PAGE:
Gleichgerrcht, E., Torralva, T., Rattazzi, A., Marenco, V., Roca, M., and Manes, F. (2013). Selective impairment of cognitive empathy for moral judgment in adults with high functioning autism. Soc. Cogn. Affect. Neurosci. 8, 780–788. doi: 10.1093/scan/nss067
Gleichgerrcht, E., Torralva, T., Roca, M., Pose, M., and Manes, F. (2011). The role of social cognition in moral judgement in frontotemporal dementia. Soc. Neurosci. 6, 113–122. doi: 10.1080/17470919.2010.506751
Greene, J. D. (2007). “The secret joke of Kant's soul,” in Moral Psychology, Vol. 3. The Neuroscience of Morality: Emotion, Disease, and Development, ed W. Sinnott-Armstrong (Cambridge, MA: MIT Press), 35–79.
Greene, J. D., Cushman, F. A., Stewart, L. E., Lowenberg, K., Nystrom, L. E., and Cohen, J. D. (2009). Pushing moral buttons: the interaction between personal force and intention in moral judgment. Cognition 111, 364–371. doi: 10.1016/j.cognition.2009.02.001
Greene, J. D., Morelli, S. A., Lowenberg, K., Nystrom, L. E., and Cohen, J. D. (2008). Cognitive load selectively interferes with utilitarian moral judgment. Cognition 107, 1144–1154. doi: 10.1016/j.cognition.2007.11.004
Greene, J. D., Nystrom, L. E., Engell, A. D., Darley, J. M., and Cohen, J. D. (2004). The neural bases of cognitive conflict and control in moral judgment. Neuron 44, 389–400. doi: 10.1016/j.neuron.2004.09.027
Greene, J. D., Sommerville, R. B., Nystrom, L. E., Darley, J. M., and Cohen, J. D. (2001). An fMRI investigation of emotional engagement in moral judgment. Science 293, 2105–2108. doi: 10.1126/science.1062872
Grynberg, D., Luminet, O., Corneille, O., Grezes, J., and Berthoz, S. (2010). Alexithymia in the interpersonal domain: a general deficit of empathy? Pers. Individ. Dif. 49, 845–850. doi: 10.1016/j.paid.2010.07.013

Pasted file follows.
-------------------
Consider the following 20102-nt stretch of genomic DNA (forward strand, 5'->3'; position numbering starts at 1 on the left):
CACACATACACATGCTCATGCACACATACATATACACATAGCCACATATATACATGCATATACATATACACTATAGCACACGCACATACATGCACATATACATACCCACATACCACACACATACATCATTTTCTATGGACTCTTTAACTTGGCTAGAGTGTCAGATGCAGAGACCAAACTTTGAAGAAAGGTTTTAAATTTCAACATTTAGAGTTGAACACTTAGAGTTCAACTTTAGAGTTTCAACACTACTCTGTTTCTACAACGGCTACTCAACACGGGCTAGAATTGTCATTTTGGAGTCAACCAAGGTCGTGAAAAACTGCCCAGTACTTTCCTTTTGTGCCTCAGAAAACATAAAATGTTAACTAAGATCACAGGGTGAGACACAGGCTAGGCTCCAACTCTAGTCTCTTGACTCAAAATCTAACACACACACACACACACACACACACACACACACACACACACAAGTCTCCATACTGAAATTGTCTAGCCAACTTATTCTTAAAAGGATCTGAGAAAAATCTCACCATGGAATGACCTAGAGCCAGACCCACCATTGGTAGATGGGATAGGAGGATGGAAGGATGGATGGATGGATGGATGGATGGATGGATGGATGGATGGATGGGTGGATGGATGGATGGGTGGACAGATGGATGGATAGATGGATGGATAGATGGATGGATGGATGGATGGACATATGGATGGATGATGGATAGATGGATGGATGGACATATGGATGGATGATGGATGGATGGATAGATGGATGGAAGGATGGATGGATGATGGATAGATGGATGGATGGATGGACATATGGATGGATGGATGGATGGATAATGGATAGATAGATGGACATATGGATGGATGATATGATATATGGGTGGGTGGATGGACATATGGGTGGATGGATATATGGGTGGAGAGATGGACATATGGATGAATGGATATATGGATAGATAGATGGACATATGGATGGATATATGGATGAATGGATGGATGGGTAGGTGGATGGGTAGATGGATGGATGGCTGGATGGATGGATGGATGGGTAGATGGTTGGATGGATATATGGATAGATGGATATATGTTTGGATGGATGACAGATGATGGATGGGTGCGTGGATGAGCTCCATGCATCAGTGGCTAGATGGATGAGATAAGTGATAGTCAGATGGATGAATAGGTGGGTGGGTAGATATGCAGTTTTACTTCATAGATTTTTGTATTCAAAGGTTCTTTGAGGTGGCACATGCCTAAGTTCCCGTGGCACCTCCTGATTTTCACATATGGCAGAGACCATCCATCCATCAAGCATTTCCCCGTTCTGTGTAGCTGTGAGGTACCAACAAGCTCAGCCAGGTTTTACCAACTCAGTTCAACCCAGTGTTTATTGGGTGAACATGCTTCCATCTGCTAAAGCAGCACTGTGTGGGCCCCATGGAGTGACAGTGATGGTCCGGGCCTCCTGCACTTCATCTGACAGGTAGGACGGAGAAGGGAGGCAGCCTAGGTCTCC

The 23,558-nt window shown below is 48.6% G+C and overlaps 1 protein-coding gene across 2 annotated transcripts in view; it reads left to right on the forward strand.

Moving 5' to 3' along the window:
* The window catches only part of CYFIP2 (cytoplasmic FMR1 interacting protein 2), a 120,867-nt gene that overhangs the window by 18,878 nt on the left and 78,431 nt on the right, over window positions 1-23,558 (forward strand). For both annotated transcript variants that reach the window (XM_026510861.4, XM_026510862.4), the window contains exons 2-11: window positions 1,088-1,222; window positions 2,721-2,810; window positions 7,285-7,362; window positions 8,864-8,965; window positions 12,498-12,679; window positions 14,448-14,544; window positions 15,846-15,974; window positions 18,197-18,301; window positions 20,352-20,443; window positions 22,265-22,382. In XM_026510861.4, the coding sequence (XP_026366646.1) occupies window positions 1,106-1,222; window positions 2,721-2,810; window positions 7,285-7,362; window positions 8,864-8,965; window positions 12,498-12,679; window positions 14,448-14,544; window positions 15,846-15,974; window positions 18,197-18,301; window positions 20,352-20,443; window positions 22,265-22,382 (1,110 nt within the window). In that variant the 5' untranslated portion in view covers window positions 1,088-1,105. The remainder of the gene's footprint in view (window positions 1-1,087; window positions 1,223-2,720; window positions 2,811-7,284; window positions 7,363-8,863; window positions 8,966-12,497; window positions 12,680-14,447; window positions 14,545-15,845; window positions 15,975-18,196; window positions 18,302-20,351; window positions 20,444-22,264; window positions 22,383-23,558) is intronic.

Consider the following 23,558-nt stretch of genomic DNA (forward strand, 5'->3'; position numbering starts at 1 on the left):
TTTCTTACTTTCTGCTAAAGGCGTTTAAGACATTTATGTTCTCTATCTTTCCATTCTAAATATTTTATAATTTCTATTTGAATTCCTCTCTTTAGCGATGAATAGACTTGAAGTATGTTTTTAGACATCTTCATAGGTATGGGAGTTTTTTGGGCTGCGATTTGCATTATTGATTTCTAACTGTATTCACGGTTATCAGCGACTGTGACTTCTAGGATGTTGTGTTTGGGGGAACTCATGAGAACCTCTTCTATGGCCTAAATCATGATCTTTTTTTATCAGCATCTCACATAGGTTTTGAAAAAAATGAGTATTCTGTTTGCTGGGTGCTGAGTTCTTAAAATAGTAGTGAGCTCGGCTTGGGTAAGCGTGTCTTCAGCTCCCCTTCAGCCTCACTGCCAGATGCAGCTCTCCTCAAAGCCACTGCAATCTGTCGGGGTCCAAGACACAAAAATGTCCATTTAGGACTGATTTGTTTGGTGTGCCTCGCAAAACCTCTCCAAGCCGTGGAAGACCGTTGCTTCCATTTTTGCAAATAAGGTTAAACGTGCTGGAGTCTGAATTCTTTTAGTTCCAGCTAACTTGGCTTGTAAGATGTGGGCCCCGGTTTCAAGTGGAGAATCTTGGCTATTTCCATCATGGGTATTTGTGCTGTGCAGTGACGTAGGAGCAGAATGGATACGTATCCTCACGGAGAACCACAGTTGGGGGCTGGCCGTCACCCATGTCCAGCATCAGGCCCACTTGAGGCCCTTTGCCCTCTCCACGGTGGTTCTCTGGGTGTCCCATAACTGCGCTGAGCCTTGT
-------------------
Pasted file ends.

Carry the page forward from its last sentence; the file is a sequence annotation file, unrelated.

Helion, C., and Pizarro, D. A. (in press). “Beyond dual-processes: the interplay of reason and emotion in moral judgment,” in Springer Handbook for Neuroethics, eds N. Levy and J. Clausen (Springer Press).
Hill, E., Berthoz, S., and Frith, U. (2004). Brief report: cognitive processing of own emotions in individuals with autistic spectrum disorder and in their relatives. J. Autism Dev. Disord. 34, 229–235. doi: 10.1023/B:JADD.0000022613.41399.14
Hooker, C. I., Verosky, S. C., Germine, L. T., Knight, R. T., and D'Esposito, M. (2008). Mentalizing about emotion and its relationship to empathy. Soc. Cogn. Affect. Neurosci. 3, 204–217. doi: 10.1093/scan/nsn019
Jack, A. I., Robbins, P. A., Friedman, J. P., and Meyers, C. D. (2014). “More than a feeling: counterintuitive effects of compassion on moral judgment,” in Advances in Experimental Philosophy of Mind, ed J. Sytsma (London: Continuum Press), 102–125.
Jeurissen, D., Sack, A. T., Roebroeck, A., Russ, B. E., and Pascual-Leone, A. (2014). TMS affects moral judgment, showing the role of DLPFC and TPJ in cognitive and emotional processing. Front. Neurosci. 8:8. doi: 10.3389/fnins.2014.00018
Jonason, P. K., and Krause, L. (2013). The emotional deficits associated with the Dark Triad traits: cognitive empathy, affective empathy, and alexithymia. Pers. Individ. Dif. 55, 532–537. doi: 10.1016/j.paid.2013.04.027
Kawai, N., Kubo, K., and Kubo-Kawai, N. (2014). “Granny dumping”: acceptability of sacrificing the elderly in a simulated moral dilemma. Jpn. Psychol. Res. doi: 10.1111/jpr.12049. [Epub ahead of print].
Koenigs, M., Young, L., Adolphs, R., Tranel, D., Cushman, F., Hauser, M., et al. (2007). Damage to the prefrontal cortex increases utilitarian moral judgements. Nature 446, 908–911. doi: 10.1038/nature05631
Lamm, C., Decety, J., and Singer, T. (2011). Meta-analytic evidence for common and distinct neural networks associated with directly experienced pain and empathy for pain. Neuroimage 54, 2492–2502. doi: 10.1016/j.neuroimage.2010.10.014
Langdon, R., and Delmas, K. (2012). “Moral reasoning and psychopathic tendencies in the general community,” in Emotions, Imagination, and Moral Reasoning: Macquarie Monographs in Cognitive Science, eds R. Langdon, and C. Mackenzie (New York, NY: Psychology Press), 91–118.